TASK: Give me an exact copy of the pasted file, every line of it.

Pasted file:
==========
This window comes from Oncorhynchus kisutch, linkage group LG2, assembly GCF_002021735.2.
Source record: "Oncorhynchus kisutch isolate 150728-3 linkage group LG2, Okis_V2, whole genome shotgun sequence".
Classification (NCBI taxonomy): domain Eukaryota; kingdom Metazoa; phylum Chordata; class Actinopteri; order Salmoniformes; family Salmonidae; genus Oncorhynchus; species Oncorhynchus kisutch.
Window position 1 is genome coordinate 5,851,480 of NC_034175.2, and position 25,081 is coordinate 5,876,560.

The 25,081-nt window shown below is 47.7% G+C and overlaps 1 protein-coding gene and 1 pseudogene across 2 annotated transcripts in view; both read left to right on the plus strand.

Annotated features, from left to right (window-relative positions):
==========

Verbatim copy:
This window comes from Oncorhynchus kisutch, linkage group LG2, assembly GCF_002021735.2.
Source record: "Oncorhynchus kisutch isolate 150728-3 linkage group LG2, Okis_V2, whole genome shotgun sequence".
Classification (NCBI taxonomy): domain Eukaryota; kingdom Metazoa; phylum Chordata; class Actinopteri; order Salmoniformes; family Salmonidae; genus Oncorhynchus; species Oncorhynchus kisutch.
Window position 1 is genome coordinate 5,851,480 of NC_034175.2, and position 25,081 is coordinate 5,876,560.

The 25,081-nt window shown below is 47.7% G+C and overlaps 1 protein-coding gene and 1 pseudogene across 2 annotated transcripts in view; both read left to right on the plus strand.

Annotated features, from left to right (window-relative positions):